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Trip

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  1. Daniels, Thank you so much for your help. I took a look at the file, as you suggested. The problem turned out to be not the permissions but that the file was empty. I'm not sure how this 'empty' file got created but I deleted it and after that backup ran fine. Thanks again, Trip
  2. I have been using Retrospect Professional (Version 7.6.111) on my Dell Inspiron 8600 (Windows XP Pro/SP3) for several years. Recently, backup to one of my backup sets has started failing with the following errors: -- 10/20/2010 8:48:12 AM: Copying Local Disk (C:) Additional error information for Disk Backup Set member "1-Inspiron 8600", Can't write to file E:\Retrospect\Inspiron 8600\1-Inspiron 8600\AA000709.rdb, error -1023 (already exists) Trouble writing: "1-Inspiron 8600" (998539264), error -106 (data overwrite attempt) -- As far as I can tell, Retrospect is trying to write a file (AA000709.rdb) but cannot because the file already exists. Why this is so I can't imagine. I know the disk has no errors and Retrospect is able to backup to other backup sets without problem. I would greatly appreciate any help you could offer to find a work-around for this problem. Thanks, Trip
  3. Thanks again Marc. I'll try that tonight. Trip PS, If anyone knows why the access rights change I'd be interested in finding out.
  4. Marc, Thanks a bunch for your quick reply. As I am at work now and not at home, but absolutely need my computer functioning by tomorrow, I'd be grateful if you could either give me more detailed instructions or point me to a source that explains the necessary steps in detail. First of all, at the moment there is no Security tab on my properties box, but I understand I can get to that by turning off *simple* file sharing. But after that I am at a loss. How exactly do I give myself rights, which rights do I assign, and which folder(s) do I assign them too? I ask this question because if I have lost rights to my *documents and settings* folders, have I not also lost rights to others? Can I assign myself rights to everything on the computer. Thanks again, too, for your advice on how to restore my system volume. At least on my computer this *old* method was 100% reliable and Retrospect's live restore feature was not. Best, Trip
  5. Update: I used nLite and created a *good* SP2 installation disk and then followed Marc's suggestion of installing XP Pro into a temporary directory. After this I got what appears to be a clean restore but I still cannot access any of my files because of *permissions.* Can someone tell me why this is and, more importantly, exactly what I need to do to gain access. This is a stand-alone PC and all the files on it were created by me (same User ID), so I don't see why I don't have permission. Trip
  6. Dear Russ, Lemeul3, Marc, Amy, Dave, et al- I would really appreciate any additional advice you could offer about Retrospect and Full System restores: Is the behavior I've described above normal? Does Full System restore work reliably or have I just been wasting my time? I don't think there's anything particularly unusual or comlicated about my installation. Why have I suddenly been denied access to my files and how can I regain it? Thanks again, Trip
  7. First of all, I'd like once again to thank everyone for so generously volunteering their time and knowledge. I've been putting your suggestions into action and am much, much further along the road to recovery (in every sense). But I'm not completely out of the woods yet. In fact, if you know that Stephen King story where the little boy's dog dies and then, miraculously, comes back to life, only he's not quite the same little critter as before... That's what my computer is like this morning. As you suggested, overwriting the *old* boot.ini file with the *latest* version allowed the full system restore to complete, and my programs and data seem to be back. However, many programs are acting like they were freshly installed or, worse, crashing when I try to run them. I'll give some specific, random examples in a second but I'm wondering if the route cause of my problems doesn't have something to do with access privileges (which I don't understand). I say this because when I tried to open an old Word document I was given the error message that I did not have sufficient privileges to do so (this was a document I'd created myself and I was logged on as a System Administrator when I tried to access it). I hope 'access permissions' somehow explains the miscellany of strangeness I've been experiencing. For example: - My folder display options are not the same as they were. - All of my old desktop icons are back, but they now are arranged in a different order. - My *old* Screensaver and Power Options properties were not restored. The values in place at the time I restored the OS remain. - My default home page in IE Explorer has reverted to MSN.COM. - Adobe Audition loads like I'd just installed it (my personal settings are gone). - Palm desktop does not see my data. - Office acts like it was just installed. My menus, styles, etc are not active. - Mindmanger crashes. - Some program keeps trying to start Dial-up networking, a service I've never used. I could go on and on. To sum up: It's wonderful to have everything back but I don't trust it! I'm hoping there's some small magic fix (perhaps having something to do with access privileges?) that will allow my system to behave truly the way it was before the restore. Otherwise, how can I trust the restore? Trip PS Amy: I was really interested in Autostreamer; thanks for the heads-up. I downloaded it and used it to create a "SP2" installation disk. I then used this disk to reload the OS. But when I went to live-update, Microsoft still insisted up upgrading me to SP2. Does this mean I didn't use the Autostreamer correctly, or simply that there was more work to be done to upgrade the entire system to SP2?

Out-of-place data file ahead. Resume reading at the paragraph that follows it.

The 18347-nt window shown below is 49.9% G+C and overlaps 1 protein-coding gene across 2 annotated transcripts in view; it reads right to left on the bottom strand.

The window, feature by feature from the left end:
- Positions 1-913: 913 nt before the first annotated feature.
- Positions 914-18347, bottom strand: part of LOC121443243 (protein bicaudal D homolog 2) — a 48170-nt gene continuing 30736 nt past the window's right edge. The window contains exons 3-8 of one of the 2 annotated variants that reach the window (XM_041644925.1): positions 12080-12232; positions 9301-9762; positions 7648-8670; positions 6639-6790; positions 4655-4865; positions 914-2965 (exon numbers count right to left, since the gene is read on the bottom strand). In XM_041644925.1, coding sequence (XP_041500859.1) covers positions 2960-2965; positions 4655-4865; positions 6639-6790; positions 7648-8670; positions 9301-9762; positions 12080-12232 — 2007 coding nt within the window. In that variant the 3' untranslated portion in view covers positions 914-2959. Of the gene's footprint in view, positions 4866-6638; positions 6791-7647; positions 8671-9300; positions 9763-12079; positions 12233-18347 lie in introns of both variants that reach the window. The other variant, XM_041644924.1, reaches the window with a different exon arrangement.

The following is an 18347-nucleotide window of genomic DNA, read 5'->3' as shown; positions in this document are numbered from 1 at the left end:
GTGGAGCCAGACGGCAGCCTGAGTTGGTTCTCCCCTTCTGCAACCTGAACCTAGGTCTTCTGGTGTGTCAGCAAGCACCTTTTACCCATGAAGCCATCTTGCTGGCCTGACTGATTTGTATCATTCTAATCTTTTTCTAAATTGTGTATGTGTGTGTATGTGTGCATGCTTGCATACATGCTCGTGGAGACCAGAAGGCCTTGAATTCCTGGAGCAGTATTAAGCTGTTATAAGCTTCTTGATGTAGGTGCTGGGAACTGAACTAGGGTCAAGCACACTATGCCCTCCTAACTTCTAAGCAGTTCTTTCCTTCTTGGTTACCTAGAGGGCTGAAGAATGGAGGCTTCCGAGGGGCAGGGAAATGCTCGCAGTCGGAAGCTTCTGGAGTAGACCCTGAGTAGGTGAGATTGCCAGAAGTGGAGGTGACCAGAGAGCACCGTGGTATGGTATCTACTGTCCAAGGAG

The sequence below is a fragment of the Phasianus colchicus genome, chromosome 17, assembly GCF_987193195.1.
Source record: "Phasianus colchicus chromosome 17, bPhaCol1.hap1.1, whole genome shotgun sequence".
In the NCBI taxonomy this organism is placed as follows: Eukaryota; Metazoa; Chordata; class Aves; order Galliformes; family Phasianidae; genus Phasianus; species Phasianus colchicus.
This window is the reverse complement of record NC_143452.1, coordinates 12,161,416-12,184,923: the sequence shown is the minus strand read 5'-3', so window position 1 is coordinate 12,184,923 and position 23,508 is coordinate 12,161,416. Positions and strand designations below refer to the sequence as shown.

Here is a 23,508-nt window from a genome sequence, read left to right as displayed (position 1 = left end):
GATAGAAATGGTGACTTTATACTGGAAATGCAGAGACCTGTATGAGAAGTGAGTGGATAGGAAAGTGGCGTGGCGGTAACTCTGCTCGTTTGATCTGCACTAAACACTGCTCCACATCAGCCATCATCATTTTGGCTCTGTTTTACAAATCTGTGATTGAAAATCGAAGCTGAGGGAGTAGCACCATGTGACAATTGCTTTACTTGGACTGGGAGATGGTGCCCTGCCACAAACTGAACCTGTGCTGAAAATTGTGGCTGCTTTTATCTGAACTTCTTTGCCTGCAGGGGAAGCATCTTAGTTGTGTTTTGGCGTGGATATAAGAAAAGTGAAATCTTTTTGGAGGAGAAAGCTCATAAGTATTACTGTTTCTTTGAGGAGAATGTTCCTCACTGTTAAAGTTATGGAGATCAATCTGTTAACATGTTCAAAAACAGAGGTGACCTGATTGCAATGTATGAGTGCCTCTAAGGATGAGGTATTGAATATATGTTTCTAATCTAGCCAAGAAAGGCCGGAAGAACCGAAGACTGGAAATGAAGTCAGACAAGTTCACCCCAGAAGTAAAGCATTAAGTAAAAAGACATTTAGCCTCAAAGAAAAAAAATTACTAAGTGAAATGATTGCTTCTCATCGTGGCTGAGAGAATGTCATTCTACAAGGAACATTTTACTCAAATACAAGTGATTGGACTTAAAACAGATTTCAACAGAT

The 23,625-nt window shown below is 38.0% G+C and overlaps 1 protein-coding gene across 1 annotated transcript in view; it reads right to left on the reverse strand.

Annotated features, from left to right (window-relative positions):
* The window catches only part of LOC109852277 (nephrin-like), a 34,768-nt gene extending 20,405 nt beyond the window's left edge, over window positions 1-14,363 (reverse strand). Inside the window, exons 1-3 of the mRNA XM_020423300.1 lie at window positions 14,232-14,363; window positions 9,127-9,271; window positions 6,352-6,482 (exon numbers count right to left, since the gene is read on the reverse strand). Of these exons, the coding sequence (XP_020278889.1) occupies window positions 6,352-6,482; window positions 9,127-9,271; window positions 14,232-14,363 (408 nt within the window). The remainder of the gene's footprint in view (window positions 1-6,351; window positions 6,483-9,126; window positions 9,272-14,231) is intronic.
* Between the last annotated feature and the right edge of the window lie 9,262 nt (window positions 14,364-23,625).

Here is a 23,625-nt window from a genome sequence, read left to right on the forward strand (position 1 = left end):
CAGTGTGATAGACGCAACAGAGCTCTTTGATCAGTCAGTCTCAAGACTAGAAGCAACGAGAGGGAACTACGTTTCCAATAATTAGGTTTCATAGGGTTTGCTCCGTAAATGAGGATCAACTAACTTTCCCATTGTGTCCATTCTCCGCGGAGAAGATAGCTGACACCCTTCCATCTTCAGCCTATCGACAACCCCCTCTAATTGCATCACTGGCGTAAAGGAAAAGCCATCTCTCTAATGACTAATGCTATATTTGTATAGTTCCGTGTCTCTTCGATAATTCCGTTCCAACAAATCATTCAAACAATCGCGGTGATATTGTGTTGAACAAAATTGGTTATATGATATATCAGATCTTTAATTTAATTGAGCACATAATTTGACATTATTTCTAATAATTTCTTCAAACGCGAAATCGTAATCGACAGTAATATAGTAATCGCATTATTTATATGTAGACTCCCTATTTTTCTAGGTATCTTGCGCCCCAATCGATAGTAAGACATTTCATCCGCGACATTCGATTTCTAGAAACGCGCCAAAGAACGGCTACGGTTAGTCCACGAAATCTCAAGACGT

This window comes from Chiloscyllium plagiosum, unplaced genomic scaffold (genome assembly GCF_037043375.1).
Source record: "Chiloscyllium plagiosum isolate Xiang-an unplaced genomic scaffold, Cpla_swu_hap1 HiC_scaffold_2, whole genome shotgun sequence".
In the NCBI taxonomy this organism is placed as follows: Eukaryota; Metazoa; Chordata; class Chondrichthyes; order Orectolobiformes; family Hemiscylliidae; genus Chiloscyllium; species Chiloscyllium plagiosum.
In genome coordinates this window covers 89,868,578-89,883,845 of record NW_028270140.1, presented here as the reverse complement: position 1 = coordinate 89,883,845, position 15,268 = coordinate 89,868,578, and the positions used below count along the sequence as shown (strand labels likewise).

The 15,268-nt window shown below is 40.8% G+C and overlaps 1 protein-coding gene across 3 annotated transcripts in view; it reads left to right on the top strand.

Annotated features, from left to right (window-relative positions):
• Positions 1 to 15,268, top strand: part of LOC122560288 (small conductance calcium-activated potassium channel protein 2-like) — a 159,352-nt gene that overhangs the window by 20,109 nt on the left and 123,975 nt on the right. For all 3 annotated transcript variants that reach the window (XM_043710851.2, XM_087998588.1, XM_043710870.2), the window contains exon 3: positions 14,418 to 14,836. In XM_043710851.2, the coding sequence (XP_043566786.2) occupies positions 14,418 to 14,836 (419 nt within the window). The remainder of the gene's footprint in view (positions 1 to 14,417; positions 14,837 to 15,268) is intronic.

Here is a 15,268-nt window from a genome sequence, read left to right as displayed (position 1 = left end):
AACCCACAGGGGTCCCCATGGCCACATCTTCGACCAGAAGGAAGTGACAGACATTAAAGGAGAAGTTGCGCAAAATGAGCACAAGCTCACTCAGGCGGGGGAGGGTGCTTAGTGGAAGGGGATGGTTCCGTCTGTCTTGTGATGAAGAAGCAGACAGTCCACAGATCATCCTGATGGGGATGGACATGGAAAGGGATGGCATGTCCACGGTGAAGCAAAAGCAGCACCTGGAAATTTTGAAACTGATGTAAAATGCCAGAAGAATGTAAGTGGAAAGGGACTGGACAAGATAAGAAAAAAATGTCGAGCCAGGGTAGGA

8. Lemeul3, Marc and AmyJ, Thank you all for taking the time to respond, I really appreciate your help. After reading the links you've provided, I agree that my boot.ini file is probably the problem, and am looking forward to trying another Live Restore. I'd just like to go over some of the details first. 1) My laptop doesn't have a floppy drive. Can I put the *good* boot.ini file on a cd or the same external hard drive as my backup? 2) How exactly do I copy the *good* boot.ini file to the hard drive (after Retrospect has restored the entire volume but before the system reboots)? Is the explorer available, or maybe a DOS prompt? 3) Finally, how can I build a Disaster Recovery CD that includes Service Pack 2 code when my "Operating System CD" is Service Pack 1? Lemeul3's solution does not work on my machine. Or do you think that the failure of my last DR attempt was caused by something else? Thanks again for your help Trip (who strangely is becoming happier and happier the longer his computer is NOT working).